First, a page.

According to the Appellate Division 2d Department, in New York, the defense of the bank’s lack of legal standing to bring the action, can not be utilized to defend against an improper foreclosure, even when the Plaintiff foreclosing bank can not prove it legally holds the note and mortgage, if a distress homeowner defendant does not raise the affirmative defense of lack of standing in a timely filed and served answer. This holding permits some “investor” banks to utilize legal process to effect a foreclosure upon homeowners by utilization of misrepresentation and fraud upon the courts, as long as the distressed homeowner is not able to file an answer.
Conversely, these “investor” banks have been able to have lower courts prevent distressed homeowners from challenging the plaintiff trust banks’ alleged standing, where it is clear the plaintiff trustee purportedly took assignment of the note and mortgage after the pooling trust had already been legally closed. Some lower courts have held that a distressed homeowner does not have standing to challenge the violation of the trust, on standing grounds. So under such reasoning the bank argues, it doesn’t concern the distressed homeowner that the plaintiff entity is a legal fiction or the assignment of the note to it is void because a closed trust can not accept such assignment. How can a defendant in foreclosure not have the right, at any point in a foreclosure action to challenge the fact that the plaintiff in the action is a legal fiction, designed to trick the distressed homeowner, the IRS, the courts and society at large. it makes no sense.
How low will our legislature and judicial branch be subjected to the muck of fraud and misrepresentation in furtherance of some political sensitivity to an apparent contract is king voting base in their communities. Perhaps it would be better to educate the tax paying citizens as to why standing up to corporate fraud benefits our society. How historically, advances in our democracy and capitalism have always been associated with checks and balances on corporate greed and manipulation and injury of the many for benefit of the very few.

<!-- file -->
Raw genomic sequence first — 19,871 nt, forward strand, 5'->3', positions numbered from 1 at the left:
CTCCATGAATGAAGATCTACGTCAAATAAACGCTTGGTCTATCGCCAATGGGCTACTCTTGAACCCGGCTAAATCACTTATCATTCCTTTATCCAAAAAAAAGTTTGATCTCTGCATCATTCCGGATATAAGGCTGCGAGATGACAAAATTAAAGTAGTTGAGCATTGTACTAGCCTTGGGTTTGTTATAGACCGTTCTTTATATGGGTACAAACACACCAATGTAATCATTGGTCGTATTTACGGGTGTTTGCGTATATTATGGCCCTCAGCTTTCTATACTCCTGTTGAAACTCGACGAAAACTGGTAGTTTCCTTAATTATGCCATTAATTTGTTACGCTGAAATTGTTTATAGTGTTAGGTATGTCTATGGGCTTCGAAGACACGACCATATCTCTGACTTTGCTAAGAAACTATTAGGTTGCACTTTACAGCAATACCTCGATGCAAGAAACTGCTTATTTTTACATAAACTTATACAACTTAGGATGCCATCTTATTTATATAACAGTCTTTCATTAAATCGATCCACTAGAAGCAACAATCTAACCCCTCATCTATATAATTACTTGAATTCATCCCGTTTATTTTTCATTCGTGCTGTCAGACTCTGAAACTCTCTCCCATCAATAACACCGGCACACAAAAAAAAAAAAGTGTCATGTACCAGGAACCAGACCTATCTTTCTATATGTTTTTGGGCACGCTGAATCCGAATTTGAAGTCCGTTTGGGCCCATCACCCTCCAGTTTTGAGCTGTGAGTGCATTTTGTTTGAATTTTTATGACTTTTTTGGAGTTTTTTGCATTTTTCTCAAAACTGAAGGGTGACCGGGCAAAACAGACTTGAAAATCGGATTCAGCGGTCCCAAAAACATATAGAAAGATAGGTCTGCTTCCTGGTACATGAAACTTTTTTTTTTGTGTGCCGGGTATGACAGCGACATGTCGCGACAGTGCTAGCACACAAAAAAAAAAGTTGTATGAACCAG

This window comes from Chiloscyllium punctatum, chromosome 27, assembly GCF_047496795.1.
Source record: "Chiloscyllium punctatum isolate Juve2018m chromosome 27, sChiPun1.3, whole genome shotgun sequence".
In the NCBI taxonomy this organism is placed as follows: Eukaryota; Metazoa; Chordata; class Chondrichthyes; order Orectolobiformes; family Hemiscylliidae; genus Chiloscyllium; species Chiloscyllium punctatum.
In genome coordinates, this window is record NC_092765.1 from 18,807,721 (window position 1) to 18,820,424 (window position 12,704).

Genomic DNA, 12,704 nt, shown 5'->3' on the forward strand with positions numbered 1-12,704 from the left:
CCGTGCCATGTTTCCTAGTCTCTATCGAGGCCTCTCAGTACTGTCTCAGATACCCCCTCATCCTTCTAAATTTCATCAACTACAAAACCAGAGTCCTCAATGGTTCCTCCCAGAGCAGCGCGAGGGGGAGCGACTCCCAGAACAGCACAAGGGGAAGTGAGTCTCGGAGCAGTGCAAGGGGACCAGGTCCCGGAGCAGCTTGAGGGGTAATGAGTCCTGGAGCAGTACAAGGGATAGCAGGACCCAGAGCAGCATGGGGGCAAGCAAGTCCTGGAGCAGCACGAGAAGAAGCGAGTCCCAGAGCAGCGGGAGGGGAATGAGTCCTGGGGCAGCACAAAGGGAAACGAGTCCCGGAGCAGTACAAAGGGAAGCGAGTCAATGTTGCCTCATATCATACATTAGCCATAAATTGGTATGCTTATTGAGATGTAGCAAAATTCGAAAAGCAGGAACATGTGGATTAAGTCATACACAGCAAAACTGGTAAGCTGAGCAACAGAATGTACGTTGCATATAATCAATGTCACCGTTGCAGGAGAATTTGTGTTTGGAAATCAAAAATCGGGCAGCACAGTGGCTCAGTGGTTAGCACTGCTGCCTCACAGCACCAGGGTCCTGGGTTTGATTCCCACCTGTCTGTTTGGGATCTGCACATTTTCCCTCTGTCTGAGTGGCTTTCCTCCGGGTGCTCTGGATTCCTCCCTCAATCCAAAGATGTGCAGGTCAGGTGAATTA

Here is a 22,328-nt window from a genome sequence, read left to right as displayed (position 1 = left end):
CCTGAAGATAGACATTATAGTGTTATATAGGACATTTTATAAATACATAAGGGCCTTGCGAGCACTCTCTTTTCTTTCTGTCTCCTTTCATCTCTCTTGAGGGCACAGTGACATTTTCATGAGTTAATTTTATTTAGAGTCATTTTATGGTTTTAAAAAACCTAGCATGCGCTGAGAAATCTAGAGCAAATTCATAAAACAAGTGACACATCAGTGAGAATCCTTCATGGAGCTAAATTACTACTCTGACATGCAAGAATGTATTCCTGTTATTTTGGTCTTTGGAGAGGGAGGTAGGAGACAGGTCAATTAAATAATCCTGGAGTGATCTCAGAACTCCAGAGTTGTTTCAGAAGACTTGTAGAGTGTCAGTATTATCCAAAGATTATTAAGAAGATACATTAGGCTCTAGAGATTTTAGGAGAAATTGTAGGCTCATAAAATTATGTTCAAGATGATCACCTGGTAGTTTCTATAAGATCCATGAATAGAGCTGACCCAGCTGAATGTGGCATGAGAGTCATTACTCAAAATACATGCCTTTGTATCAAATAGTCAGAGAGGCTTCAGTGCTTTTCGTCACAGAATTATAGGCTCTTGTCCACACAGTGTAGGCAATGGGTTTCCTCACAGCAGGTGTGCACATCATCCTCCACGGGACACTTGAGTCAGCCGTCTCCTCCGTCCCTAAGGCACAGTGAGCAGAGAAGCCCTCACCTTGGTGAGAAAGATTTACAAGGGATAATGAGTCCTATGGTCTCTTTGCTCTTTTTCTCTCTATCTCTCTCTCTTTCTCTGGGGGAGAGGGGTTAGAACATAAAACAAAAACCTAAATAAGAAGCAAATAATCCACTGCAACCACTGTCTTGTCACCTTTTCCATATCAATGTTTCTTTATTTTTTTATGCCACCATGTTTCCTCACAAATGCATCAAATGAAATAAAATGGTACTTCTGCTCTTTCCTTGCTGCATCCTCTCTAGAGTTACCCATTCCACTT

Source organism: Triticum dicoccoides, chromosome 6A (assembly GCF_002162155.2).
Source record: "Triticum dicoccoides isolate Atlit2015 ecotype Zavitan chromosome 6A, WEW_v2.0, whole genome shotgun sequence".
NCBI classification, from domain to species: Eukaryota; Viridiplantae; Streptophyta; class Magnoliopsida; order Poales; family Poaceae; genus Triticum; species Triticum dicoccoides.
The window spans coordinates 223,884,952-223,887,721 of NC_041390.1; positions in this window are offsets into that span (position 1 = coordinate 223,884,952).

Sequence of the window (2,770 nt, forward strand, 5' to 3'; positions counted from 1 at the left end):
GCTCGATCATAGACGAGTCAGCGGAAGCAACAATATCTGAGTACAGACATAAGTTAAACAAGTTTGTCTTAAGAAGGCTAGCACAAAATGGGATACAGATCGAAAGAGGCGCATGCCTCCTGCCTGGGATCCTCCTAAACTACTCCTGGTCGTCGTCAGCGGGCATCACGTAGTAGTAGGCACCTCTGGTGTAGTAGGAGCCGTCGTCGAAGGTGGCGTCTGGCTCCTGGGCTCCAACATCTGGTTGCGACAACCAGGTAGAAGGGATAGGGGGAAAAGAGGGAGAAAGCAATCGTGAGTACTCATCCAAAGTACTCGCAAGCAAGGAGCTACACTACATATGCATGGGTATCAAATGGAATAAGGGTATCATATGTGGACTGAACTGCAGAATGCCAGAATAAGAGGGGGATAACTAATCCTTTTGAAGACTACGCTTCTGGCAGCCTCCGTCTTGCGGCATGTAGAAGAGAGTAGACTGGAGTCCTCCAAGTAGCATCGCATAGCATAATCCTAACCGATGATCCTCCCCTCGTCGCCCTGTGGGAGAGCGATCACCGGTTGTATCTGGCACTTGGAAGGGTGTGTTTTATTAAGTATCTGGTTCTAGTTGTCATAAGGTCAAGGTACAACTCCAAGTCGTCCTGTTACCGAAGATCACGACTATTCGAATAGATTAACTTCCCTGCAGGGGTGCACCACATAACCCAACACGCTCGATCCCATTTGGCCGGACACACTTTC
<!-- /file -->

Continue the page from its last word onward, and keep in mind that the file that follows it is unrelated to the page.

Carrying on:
The courts must continue to strive to be our bastion of equity; where the light of truth, fairness and equity casts out the shadow dockets and murky actions which don’t even pass the proverbial laugh test. Certainly contract will continue to be king in this great Country. It probably should do so. But let us not forget, what allows it to reign above all other forms of government is its Queen, Equity. Let us protect our Queen, especially when she is being assaulted by those who will run buck wild if they could get away with it.
But I am excited about a case coming from Wells Fargo Bank, N.A. v. Erobobo, et al., 2013 WL 1831799 (N.Y. Sup. Ct. April 29, 2013). In Erobobo, defendants argued that plaintiff (a REMIC trust) was not the owner of the note because plaintiff obtained the note and mortgage after the trust had closed in violation of the terms of the PSA governing the trust, rendering plaintiff’s acquisition of the note void. Id. at *2. The Erobobo court held that under § 7-2.4, any conveyance in contravention of the PSA is void; this meant that acceptance of the note and mortgage by the trustee after the date the trust closed rendered the transfer
void. Id. at 8.”
Based on the Erobobo decision an assignment of a Note after the start up or closing of a trust is void ab initio. Somethng that should be so simple and clear has taken the brilliance of the very Honorable Supreme Court Justice (Kings County) Wayne Saitta. When someone speaks the truth, it is hard for any to refute. “Plaintiff’s ownership of the note is not an issue of standing but an element of its cause of action which it must plead and prove.” Thank you Judge for having the fortitude to speak truth at a time when it is really needed in our democracy.
RANCHO CORDOVA (CBS13) — A Rancho Cordova couple is staying in their home after it was nearly sold out from underneath them by their bank.
Cheryl Alimena and her husband Charles say their home was full of life and celebrations.
“We planned on being here for the rest of our lives,” he said.
It was also filled with grief after their son died in a car accident just two years ago.
“This house, it has a lot of memories for us, and it meant a lot to us before, but it means a lot more now,” Cheryl said.
The family nearly lost that home, but they won it back from a pending foreclosure after suing their lender.
“It was like a bad dream,” Charles said.
They’re one of a growing group of foreclosed California owners taking their lenders to court following the foreclosure crisis.
Loans from the housing bubble were…
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